ICUS Weekly News Monitor 5-26-17

ICUS Weekly News Monitor

26 May 2017 - 9 am Eastern

  1. 1.Health Imaging, May 22, 2017, High-end ultrasound with contrast superior for managing abdominal aneurysms By Dave Pearson
  2. 2.Aunt Minnie, May 16, 2017, Contrast US helps assess breast cancer treatment response By Erik L. Ridley

Health Imaging

High-end ultrasound with contrast superior for managing abdominal aneurysms

May 22, 2017

By Dave Pearson

Patients with abdominal aortic aneurysms are better served by contrast-enhanced ultrasound (CEUS) than by color Doppler for follow-up care after receiving endovascular aortic repair (EVAR), according to a study published online May 18 in Clinical Hemorheology and Microcirculation.

Researchers from Ludwig-Maximilian University of Munich in Germany and Sapienza University of Rome in Italy reviewed the cases of 41 patients. Most of them, 38 (93 percent) were male to correspond to the incidence of the often-asymptomatic problem in the population, and ages ranged from 58 to 100.

Using CEUS as the gold standard, the team found endoleaks could be detected using a high-end system in 28 patients (68 percent) with 13 patients not showing an endoleak after EVAR.

Color Doppler showed a sensitivity of 32.1 percent, a specificity of 92.3 percent, a positive predictive value of 90 percent and a negative predictive value of 38.7 percent compared to CEUS being the gold standard.

"CEUS after EVAR using a modern high-end ultrasound system is a fast and cost-effective imaging modality for the detection and follow-up of endoleaks with superior benefits compared to color Doppler," the authors conclude. "CEUS remains the initial standard-of-care examination for follow-up."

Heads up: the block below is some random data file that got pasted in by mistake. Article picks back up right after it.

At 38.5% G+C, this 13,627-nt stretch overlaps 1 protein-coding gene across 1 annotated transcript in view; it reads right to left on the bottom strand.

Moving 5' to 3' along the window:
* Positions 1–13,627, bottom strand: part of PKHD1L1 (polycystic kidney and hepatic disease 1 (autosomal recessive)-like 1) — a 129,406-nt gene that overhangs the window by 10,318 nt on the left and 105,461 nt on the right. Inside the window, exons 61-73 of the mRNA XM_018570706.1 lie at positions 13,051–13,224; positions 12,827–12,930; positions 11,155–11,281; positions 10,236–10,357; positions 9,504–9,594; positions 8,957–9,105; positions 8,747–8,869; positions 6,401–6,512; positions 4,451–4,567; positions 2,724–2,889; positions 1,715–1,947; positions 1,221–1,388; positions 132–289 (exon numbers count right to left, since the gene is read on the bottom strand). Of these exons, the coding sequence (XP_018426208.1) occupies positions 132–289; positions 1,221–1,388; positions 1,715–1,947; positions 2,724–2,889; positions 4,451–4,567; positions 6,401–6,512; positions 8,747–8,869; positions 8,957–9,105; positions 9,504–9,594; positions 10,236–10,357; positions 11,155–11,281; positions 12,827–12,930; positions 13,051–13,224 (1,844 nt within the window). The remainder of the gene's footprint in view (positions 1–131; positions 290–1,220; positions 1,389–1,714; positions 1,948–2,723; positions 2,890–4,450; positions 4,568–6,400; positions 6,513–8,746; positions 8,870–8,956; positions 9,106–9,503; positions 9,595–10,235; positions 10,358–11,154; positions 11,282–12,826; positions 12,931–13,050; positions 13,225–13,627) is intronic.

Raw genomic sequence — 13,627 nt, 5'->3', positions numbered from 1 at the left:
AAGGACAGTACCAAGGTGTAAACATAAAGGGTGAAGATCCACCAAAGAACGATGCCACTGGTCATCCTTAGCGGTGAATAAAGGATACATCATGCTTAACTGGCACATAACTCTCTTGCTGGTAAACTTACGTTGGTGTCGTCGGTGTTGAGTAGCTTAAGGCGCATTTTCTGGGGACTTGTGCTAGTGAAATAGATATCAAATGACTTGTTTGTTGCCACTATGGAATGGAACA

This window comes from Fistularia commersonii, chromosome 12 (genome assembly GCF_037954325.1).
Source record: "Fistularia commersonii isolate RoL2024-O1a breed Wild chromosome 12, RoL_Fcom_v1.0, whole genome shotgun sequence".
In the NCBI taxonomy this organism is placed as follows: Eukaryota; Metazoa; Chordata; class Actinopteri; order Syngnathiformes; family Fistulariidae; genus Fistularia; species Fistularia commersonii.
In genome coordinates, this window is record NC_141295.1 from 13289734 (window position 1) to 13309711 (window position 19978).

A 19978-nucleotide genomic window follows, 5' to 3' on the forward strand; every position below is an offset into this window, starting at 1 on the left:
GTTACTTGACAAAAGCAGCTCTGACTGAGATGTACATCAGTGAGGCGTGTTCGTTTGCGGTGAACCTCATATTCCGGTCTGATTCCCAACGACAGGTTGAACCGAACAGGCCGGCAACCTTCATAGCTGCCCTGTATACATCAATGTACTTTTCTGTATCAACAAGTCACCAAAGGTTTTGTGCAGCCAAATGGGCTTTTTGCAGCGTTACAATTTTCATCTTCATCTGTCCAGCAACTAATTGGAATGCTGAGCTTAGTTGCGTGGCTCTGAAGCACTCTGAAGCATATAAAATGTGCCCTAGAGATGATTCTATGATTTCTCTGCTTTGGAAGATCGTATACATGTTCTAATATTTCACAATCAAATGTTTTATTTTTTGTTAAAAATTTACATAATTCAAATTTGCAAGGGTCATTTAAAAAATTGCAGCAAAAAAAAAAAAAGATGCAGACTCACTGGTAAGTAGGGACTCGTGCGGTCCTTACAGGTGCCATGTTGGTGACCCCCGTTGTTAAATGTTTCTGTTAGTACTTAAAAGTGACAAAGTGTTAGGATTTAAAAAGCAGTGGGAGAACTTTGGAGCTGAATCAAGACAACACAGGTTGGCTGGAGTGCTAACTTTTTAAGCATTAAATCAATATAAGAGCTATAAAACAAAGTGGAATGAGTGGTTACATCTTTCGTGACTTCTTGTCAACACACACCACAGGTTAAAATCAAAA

Aunt Minnie

Contrast US helps assess breast cancer treatment response

By Erik L. Ridley

May 16, 2017

Yielding comparable tumor measurements and accuracy, contrast-enhanced ultrasound (CEUS) can be a viable alternative to contrast-enhanced MRI for assessing breast cancer response to neoadjuvant chemotherapy, according to research published in the May issue of the Journal of Ultrasound in Medicine.

In a pilot study, a research team led by Dr. Sandy Lee of the University of Southern California's Keck School of Medicine found that CEUS measurements of tumor size correlated well with MRI, and both modalities produced the same accuracy for predicting how the tumors were responding to therapy. What's more, CEUS tumor measurements correlated better with pathologic tumor size than did MRI tumor measurements.

"CEUS may be a good alternative exam when MRI cannot be performed in the neoadjuvant chemotherapy setting," Lee

An alternative to MRI?

MRI is commonly used to evaluate treatment response in breast cancer patients undergoing neoadjuvant chemotherapy. Although MRI is a great tool for this job, the modality can't be used in certain patients, such as those with renal disease, a pacemaker, or an allergy to gadolinium contrast agents, according to Lee

The researchers sought to investigate the use of contrast ultrasound because it's easy to perform, has no radiation, and can be used in patients with contraindications for MRI. In addition, microbubble contrast agents have a relatively safe profile, Lee said.

In the prospective pilot study, CEUS and contrast-enhanced MRI were performed on 30 patients with invasive breast cancer lesions larger than 2 cm. Of the 30 patients, 29 had invasive ductal carcinoma and one had metaplastic carcinoma. Both imaging studies were performed before neoadjuvant chemotherapy and afterward prior to surgery (J Ultrasound Med, May 2017, Vol. 36:5, pp. 901-911).

All contrast ultrasound exams were performed using the Definity ultrasound contrast agent (Lantheus Medical Imaging) on an Epiq ultrasound system (Philips Healthcare) with a 12-MHz linear transducer or a 9-MHz curvilinear transducer, depending on the tumor size and depth. Postprocessing analysis of the CEUS data was performed at a later time using Qlab software (Philips). Blinded to the MRI results and surgical data, a dedicated breast imager with more than 15 years of experience compiled the tumor measurements.